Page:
I know for a fact that last season’s Oregon team and staff read Phil Knight’s book and look where they finished.

I, for one, am tired of blowing big first half leads.


By almost every account I've heard from anyone associated with this year's team, the "leader" or "captain" of the team is Khyri Thomas.

CUFF's Ramblings wrote:“The most crucial ingredient in a team that achieves and sustains historic greatness is the character of the player who leads it.”

With genuine insight, he describes seven characteristics of great captains, whom he refers to as Tier One captains. One trait in particular stuck out to me, especially in this age of selfies: “Most of the Tier One captains had zero interest in the trappings of fame. They didn’t pursue the captaincy for the prestige it conveyed.”


Are you trying to suggest that the "captain" or leader of this team -- as I said, by all accounts, Thomas -- lacks character? Are you trying to suggest that he is wrapped up in prestige or trappings of fame? Because you're even more of a lunatic than everyone already thought if that's what you are thinking on this one.

Thomas is the most unassuming, grounded, humble, shy-away-from-the-spotlight kind of leader you could imagine.
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Re: What we need: A captain

Postby CU Final Four » Sat Dec 30, 2017 12:33 pm

Wales:

Not trying to say any such thing. That was your negative take driven, in part, by CUFF Derangement Syndrome.

This team is close to greatness. It just needs a little bit more. And since Creighton is a Jesuit school of higher education, I thought that a little book learning might be in order. Kentucky, UNC, Duke et alia have the best athletes but perhaps the players are resistant to both learning and coaching. Surely our team is not.
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Re: What we need: A captain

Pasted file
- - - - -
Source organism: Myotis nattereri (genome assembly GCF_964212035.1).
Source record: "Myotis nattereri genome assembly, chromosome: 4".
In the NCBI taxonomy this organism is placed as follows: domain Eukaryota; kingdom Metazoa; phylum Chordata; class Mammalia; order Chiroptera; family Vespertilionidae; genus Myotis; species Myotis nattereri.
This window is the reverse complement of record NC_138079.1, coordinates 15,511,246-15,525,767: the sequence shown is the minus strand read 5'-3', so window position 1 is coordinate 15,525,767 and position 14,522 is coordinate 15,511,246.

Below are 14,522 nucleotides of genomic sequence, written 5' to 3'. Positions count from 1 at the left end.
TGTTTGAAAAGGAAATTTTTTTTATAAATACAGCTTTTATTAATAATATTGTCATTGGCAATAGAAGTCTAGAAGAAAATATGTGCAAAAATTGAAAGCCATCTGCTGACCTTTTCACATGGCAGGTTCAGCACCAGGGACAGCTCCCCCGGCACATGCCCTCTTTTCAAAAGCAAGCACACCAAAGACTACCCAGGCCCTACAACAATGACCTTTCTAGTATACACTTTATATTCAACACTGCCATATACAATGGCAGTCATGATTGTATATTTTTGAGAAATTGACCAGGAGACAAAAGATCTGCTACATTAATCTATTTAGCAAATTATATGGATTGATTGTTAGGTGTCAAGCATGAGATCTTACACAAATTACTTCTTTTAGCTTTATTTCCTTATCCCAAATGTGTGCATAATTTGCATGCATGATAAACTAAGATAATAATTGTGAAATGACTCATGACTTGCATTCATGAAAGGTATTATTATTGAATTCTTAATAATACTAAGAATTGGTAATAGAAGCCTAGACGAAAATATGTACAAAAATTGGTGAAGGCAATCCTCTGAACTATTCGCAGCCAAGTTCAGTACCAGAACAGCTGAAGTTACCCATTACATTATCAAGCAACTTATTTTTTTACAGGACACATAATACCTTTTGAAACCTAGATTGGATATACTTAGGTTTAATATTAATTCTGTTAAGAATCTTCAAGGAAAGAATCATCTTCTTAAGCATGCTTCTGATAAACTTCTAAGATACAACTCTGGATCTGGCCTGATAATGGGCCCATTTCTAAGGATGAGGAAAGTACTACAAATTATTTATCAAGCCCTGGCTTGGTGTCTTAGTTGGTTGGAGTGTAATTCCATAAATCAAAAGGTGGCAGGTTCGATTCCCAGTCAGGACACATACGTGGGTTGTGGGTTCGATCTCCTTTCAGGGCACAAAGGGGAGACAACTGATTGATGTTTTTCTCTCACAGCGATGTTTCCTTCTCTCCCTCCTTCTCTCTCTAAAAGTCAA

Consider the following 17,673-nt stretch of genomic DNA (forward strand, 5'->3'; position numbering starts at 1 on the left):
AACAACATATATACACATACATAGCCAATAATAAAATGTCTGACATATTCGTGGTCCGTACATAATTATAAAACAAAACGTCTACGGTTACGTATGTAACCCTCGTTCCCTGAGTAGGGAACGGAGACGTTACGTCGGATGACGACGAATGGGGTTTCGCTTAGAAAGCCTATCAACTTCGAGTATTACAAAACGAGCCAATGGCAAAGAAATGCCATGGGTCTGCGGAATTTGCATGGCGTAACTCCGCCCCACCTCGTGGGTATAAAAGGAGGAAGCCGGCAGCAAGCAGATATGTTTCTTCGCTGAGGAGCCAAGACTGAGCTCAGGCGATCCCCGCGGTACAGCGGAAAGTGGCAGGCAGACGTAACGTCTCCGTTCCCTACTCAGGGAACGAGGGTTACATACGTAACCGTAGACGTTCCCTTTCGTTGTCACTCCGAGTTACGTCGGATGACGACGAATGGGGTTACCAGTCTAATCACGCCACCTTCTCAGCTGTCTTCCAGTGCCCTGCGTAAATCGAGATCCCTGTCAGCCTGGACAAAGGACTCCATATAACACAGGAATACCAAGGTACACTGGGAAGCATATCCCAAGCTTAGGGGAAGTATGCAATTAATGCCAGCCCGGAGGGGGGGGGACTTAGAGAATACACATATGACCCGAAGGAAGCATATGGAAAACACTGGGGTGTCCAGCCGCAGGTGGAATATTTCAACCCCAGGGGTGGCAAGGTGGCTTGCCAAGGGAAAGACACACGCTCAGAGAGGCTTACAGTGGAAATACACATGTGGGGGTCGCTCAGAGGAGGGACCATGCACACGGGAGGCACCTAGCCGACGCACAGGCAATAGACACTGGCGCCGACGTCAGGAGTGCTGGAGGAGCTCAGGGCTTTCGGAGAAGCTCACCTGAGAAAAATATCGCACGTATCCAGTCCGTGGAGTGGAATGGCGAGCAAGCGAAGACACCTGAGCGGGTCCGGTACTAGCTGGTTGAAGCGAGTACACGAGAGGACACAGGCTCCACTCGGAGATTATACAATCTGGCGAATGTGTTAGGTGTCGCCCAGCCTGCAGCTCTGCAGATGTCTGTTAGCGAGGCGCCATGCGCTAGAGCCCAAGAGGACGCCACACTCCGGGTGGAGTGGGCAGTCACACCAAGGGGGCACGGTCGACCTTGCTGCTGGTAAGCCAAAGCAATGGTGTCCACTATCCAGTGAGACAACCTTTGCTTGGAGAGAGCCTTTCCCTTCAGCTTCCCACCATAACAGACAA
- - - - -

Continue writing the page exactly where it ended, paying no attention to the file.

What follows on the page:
Postby CU Final Four » Sat Dec 30, 2017 3:22 pm

And what are we paying Jack Stark for? He should spearhead this project.
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Re: What we need: A captain

Postby go_jays » Sat Dec 30, 2017 7:05 pm

I generally don't respond to your posts... But I have to say... You, my friend, are simply clueless.

Or you're trolling... and I'm leaning more toward believing that, than the fact that you are clueless... Because no one, I mean no one, comes up with the shit that you do without trolling being your motivation and having a pretty fruitful imagination.

Please tell us you are trolling.
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Re: What we need: A captain

Postby CU Final Four » Sat Dec 30, 2017 7:57 pm

Go Jays

I knew this intellectual take on basketball would go right over the head of many here. And that apparently includes you.

Why don’t you try - and I sincerely mean try and do your level best - to articulate a coherent objection and response to my post. You are, however, prohibited from name calling and ad hominem arguments and comments.

I’m really interested to see if you can write something that makes some sense.

But before you make a fool of yourself, please consider the fact that I will be grading your effort in the same manner as your toughest CU professor.

Fire away.
I love Creighton basketball. Yes, I do. I love Creighton. How about you?